Introduction

     The history of Japanese lighthouses, guideposts of the ocean, goes back 1200 years. It is said that their beginnings lie in the signal fires ('Noroshi') lit in the daytime and the bonfires ('Kagaribi') burnt at night as a signal to ships in the capes and islands of Kyushu.
     Throughout the country there are 67 lighthouses still functioning and in active use that were built in the Meiji era (1868-1912), the time of the founding of modern Japan. These lighthouses have both historic and cultural value, and are firmly established as symbols of the area in which they stand. Many are cultural assets.
     The Japanese Maritime Safety Agency established a committee consisting of experts who have assessed the value of each of these 67 lighthouses. It is feared that, because of their long history, the lighthouses may not have the strength to survive. We are striving to preserve them in suitable ways based on the evaluations of the committee.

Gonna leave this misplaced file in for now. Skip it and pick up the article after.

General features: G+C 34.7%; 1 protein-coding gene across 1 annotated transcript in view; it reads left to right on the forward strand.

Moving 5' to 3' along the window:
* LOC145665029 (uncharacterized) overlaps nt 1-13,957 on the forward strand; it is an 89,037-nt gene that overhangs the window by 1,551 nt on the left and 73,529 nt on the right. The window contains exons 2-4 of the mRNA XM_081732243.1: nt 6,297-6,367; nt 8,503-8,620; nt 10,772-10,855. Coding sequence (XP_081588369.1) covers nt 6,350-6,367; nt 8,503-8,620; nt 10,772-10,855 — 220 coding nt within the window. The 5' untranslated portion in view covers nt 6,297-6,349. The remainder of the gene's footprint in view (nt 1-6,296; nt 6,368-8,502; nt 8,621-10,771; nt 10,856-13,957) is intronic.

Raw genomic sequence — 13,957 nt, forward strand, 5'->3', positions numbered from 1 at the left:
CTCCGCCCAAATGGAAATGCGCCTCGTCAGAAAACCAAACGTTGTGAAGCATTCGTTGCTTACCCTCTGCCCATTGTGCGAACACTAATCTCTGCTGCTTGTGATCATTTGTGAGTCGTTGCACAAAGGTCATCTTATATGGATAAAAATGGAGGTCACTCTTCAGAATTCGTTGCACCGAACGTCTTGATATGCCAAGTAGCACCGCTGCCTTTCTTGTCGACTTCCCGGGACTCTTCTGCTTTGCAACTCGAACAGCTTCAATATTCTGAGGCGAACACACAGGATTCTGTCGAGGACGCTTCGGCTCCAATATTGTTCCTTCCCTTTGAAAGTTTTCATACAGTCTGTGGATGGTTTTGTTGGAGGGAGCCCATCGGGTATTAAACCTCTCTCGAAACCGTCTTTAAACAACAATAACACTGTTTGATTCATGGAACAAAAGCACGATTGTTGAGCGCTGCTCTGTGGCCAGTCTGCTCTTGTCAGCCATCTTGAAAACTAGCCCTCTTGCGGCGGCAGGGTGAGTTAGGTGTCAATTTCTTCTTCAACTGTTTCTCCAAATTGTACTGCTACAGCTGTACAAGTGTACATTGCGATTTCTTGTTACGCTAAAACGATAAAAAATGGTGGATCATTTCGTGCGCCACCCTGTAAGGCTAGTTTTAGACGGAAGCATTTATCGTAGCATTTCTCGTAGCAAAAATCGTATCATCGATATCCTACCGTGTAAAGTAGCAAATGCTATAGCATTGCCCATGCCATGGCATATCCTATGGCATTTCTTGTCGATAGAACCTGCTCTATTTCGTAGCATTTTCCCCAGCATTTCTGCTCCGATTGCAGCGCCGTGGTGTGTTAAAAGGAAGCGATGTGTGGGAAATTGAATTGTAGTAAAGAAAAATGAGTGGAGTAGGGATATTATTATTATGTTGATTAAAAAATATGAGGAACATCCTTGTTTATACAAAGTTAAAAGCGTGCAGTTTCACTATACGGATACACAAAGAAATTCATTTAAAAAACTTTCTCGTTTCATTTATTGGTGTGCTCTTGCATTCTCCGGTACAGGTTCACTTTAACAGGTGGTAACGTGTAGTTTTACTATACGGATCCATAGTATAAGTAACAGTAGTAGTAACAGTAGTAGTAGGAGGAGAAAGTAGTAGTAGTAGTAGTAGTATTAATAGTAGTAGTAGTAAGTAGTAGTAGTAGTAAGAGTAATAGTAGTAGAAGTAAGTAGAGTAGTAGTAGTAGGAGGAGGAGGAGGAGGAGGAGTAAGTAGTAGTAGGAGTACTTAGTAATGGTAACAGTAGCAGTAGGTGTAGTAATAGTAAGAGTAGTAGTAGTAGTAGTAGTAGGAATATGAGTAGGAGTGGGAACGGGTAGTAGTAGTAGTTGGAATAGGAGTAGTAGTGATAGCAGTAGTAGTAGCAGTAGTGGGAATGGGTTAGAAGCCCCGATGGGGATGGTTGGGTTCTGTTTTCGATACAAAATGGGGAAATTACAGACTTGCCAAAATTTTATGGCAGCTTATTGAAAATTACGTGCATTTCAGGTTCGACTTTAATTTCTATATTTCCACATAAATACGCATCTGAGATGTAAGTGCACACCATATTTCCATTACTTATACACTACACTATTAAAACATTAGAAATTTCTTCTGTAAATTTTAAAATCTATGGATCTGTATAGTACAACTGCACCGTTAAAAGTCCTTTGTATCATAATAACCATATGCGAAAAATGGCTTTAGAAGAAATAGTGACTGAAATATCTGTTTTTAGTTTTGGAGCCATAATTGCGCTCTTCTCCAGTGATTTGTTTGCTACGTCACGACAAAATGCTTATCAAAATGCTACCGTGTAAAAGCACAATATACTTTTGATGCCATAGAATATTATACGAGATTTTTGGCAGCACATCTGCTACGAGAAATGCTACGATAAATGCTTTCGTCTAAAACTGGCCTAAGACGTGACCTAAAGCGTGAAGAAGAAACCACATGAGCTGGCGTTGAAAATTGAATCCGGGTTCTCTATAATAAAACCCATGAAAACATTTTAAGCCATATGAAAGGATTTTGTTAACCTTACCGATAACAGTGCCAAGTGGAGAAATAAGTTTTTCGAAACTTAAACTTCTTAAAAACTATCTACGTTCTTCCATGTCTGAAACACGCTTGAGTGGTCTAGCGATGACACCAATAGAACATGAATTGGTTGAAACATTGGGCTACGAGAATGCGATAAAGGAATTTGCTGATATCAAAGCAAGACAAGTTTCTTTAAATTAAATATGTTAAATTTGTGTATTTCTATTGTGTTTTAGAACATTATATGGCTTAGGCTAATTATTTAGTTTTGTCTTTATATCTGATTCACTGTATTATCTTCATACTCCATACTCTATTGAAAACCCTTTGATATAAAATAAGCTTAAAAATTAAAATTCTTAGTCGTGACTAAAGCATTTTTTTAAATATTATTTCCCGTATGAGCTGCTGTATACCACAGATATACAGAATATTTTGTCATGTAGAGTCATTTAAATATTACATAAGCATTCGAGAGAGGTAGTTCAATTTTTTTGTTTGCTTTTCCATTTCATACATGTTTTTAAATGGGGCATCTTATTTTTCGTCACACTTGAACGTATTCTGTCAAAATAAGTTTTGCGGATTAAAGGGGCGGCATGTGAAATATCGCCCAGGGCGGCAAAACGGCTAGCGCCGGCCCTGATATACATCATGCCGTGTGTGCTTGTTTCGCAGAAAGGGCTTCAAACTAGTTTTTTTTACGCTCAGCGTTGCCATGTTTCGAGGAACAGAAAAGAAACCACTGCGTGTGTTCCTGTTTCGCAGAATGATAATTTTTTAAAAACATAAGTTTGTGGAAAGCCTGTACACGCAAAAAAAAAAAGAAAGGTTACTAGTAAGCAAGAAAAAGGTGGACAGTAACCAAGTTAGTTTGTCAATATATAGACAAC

Here we introduce the 23 lighthouses which have been ranked 'A', lighthouses assessed to be of especially high value.


<Map>

No.

Lighthouse

Year

Material

Rank

1

Mikomoto Shima

1870

Stone

A

2

Esaki

1871

Stone

A

3

Tomoga Shima

1872

Stone

A

4

Nabe Shima

1872

Stone

A

5

Hesaki

1872

Stone

A

6

Suga Shima

1873

Brick

A

7

Tsuru Shima

1873

Stone

A

8

Inubo Saki

1874

Brick

A

9

Omae Saki

1874

Brick

A

10

Kinka San

1876

Stone

A

11

Shiriya Saki

1876

Brick

A

12

Tsuno Shima

1876

Stone

A

13

Shiono Misaki

1878

Stone

A

14

Rokko Saki

1883

Stone

A

15

Kura Saki

1884

Concrete

A

16

Ogi Shima

1895

Stone

A

17

Hime Saki

1896

Iron

A

18

Mihono Seki

1898

Stone

A

19

Kyoga Misaki

1898

Stone

A

20

Muroto Misaki

1899

Iron

A

21

Izumo Hino Misaki

1903

Stone

A

22

Mizunoko Shima

1904

Stone

A

23

Shimizu

1912

R.Concrete

A